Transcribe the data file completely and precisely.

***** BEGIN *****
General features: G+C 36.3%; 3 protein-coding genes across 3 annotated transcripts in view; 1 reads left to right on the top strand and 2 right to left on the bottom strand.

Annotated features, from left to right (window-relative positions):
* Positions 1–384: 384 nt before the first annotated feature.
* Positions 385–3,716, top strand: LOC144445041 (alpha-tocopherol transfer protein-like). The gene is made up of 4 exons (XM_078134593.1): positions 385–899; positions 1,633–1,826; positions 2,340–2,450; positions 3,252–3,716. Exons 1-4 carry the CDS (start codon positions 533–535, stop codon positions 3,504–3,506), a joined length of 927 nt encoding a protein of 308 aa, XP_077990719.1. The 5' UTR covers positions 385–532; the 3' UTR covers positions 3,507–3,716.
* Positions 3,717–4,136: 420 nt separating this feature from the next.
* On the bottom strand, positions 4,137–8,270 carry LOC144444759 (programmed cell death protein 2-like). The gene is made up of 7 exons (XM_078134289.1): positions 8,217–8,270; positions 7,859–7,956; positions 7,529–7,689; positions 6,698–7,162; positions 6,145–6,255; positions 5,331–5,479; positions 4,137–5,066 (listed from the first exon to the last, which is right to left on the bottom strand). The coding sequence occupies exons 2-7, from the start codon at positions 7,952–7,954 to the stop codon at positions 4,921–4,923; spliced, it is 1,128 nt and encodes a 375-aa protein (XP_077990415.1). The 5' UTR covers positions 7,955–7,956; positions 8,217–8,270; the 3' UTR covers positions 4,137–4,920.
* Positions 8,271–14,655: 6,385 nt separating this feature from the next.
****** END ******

General features: G+C 36.3%; 3 protein-coding genes across 3 annotated transcripts in view; 1 reads left to right on the top strand and 2 right to left on the bottom strand.

Annotated features, from left to right (window-relative positions):
* Positions 1–384: 384 nt before the first annotated feature.
* Positions 385–3,716, top strand: LOC144445041 (alpha-tocopherol transfer protein-like). The gene is made up of 4 exons (XM_078134593.1): positions 385–899; positions 1,633–1,826; positions 2,340–2,450; positions 3,252–3,716. Exons 1-4 carry the CDS (start codon positions 533–535, stop codon positions 3,504–3,506), a joined length of 927 nt encoding a protein of 308 aa, XP_077990719.1. The 5' UTR covers positions 385–532; the 3' UTR covers positions 3,507–3,716.
* Positions 3,717–4,136: 420 nt separating this feature from the next.
* On the bottom strand, positions 4,137–8,270 carry LOC144444759 (programmed cell death protein 2-like). The gene is made up of 7 exons (XM_078134289.1): positions 8,217–8,270; positions 7,859–7,956; positions 7,529–7,689; positions 6,698–7,162; positions 6,145–6,255; positions 5,331–5,479; positions 4,137–5,066 (listed from the first exon to the last, which is right to left on the bottom strand). The coding sequence occupies exons 2-7, from the start codon at positions 7,952–7,954 to the stop codon at positions 4,921–4,923; spliced, it is 1,128 nt and encodes a 375-aa protein (XP_077990415.1). The 5' UTR covers positions 7,955–7,956; positions 8,217–8,270; the 3' UTR covers positions 4,137–4,920.
* Positions 8,271–14,655: 6,385 nt separating this feature from the next.